Shadow of Fallujah

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Status: Finished  |  Genre: Science Fiction  |  House: Booksie Classic
Justin is drawn into an organization to stop a sinister plot to destroy the human population.

Submitted: May 04, 2011

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Submitted: May 04, 2011



Justin was drunk as usual last night, not at the bar, not at a friend’s party, He was under his desk drinking and then sleeping. He never knows how he got there and the only evidence was the lot of beer bottles that littered the top of his desk next to irrelevant papers, magazines, and a broken TV. He’d done this every week for three months now in commemoration of his big brother’s death, or in his case to drown out the depression of living without him. Justin was driven head first into an acute state of alcoholism. He didn’t need drinks to get through the day; he needed it to forget, leaning on the antidepressant like a broken crutch. It never worked; his eyes would sting sharply from the vast amount of crying he did during long nights. His vision was blurry and distorted as he stared at the white paint on the ceiling. Everything happened like a reoccurring nightmare.
He always remembers it like he was still baking under the desert sun in Fallujah. The world seemed like a gigantic oven at the time. Despite the training, carrying over fifty extra pounds of battle equipment didn’t help the cause. Twice before they reach the location he’d have to remove his glove to wipe the sweat of his hands. In actuality, he was nervous; the rocking of the Humvee driving over rock and rubble matched the thumping of his heartbeat. He tried closing his eyes to relax his breathing, but in the distant corner of his mind was fear. This was his very first combat operation, the only advice he receives from the higher ups were “remember your training”, and he was finding it increasingly difficult as time moved on. The soldier sitting next to him had places his hand on his shoulder. He could barely feel the grip through the thick layered padding of shirt he wore. They exchanged a moment of silence, and then nodded in reassurance. Justin didn’t know how the adrenaline would make him react, but what happened that day made him a military hero.
Justin never paid attention to the eyes that stared at him as they drove through desert streets and bazaars. He knew he had to always be alert, but the look in everyone’s eyes were painful, almost depressing. He would see children, in worse condition than those commercial that try to get people to invest into the well-being of a child. He never trusted those people; pity was a bad method to attract business. This however changed his outlook.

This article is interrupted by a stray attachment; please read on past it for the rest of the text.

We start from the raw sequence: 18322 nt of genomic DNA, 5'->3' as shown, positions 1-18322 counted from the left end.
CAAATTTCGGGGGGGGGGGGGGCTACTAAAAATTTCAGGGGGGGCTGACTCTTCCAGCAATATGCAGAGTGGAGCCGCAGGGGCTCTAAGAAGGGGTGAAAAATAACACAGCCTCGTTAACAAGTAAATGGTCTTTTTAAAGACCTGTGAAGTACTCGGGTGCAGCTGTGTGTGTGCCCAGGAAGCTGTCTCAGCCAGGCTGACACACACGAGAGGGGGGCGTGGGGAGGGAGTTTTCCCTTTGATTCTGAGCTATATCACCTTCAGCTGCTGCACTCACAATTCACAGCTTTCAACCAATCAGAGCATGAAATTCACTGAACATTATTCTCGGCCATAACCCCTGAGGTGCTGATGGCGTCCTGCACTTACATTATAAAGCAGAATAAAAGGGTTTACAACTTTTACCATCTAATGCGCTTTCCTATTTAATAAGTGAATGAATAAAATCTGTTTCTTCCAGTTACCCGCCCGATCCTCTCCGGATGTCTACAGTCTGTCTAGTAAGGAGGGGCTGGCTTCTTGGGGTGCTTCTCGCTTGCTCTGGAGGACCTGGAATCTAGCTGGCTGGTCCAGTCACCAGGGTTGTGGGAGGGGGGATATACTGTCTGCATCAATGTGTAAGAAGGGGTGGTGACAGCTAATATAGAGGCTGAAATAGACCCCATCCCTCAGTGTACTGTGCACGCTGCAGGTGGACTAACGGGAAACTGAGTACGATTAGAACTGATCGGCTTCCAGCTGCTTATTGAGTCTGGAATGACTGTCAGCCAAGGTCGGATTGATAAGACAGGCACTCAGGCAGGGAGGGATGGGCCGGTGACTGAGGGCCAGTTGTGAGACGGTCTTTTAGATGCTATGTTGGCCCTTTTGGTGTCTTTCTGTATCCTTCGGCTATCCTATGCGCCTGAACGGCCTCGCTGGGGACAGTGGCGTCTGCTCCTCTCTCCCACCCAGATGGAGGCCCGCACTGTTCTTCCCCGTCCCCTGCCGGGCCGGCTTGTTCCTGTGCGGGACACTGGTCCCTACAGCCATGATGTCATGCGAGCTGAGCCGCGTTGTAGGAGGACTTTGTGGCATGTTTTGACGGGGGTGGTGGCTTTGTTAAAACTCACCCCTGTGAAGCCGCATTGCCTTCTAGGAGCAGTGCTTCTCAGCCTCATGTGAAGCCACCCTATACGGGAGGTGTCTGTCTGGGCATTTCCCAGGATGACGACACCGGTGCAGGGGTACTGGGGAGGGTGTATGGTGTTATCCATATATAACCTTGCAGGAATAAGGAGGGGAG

“Drop the phone”!
The loud roar of his fellow soldier’s in the front snapped him out of his trance. Quickly he regained his composer and cradling his M4A1 in his hands, taking off the safety he jumped out the vehicle and checked his surroundings. There were more crowds of people gathering as on lookers at the commotion. Two soldiers continued to bark orders at the man in what was unknowingly an unknown language to him. The man continues to stare at the soldiers with a blank expression. Phones were dangerous, especially when used to detonate roadside bombs from a safe distance. Justin was constantly spinning near the humvee, checking every direction as the two soldiers in the front aimed their guns while barking orders at the man. Justin’s M4A1 had perfect accuracy, with every person that revealed their face; there was an invisible laser sight pointed at any visible vital spot. Children that were playing through the dry streets disappeared to the shade, some wrapped around the leg of their parents, others hiding while trying to remain curious.
 Justin caught the glimpse of another man walking through the alley; reposition himself from the man upstairs with the phone. He walked as casually as an American teen walking while texting engulfed in every detail of the message. Justin caught the glimpse of his fingers moving across the plastic key pad. Without warning, Justin darted through the alley where two mean was intently looking at the soldiers trying to dissolve the situation. The soldier that was watching the rooftop darted a few steps behinds Justin, leaving two others in the front, their guns trained on the onlookers and the guy with the phone. Justin never thought of the situation he was in. He’d gone off in the direction of the second man and lost sight of him.

© Copyright 2017 Hiro. All rights reserved.

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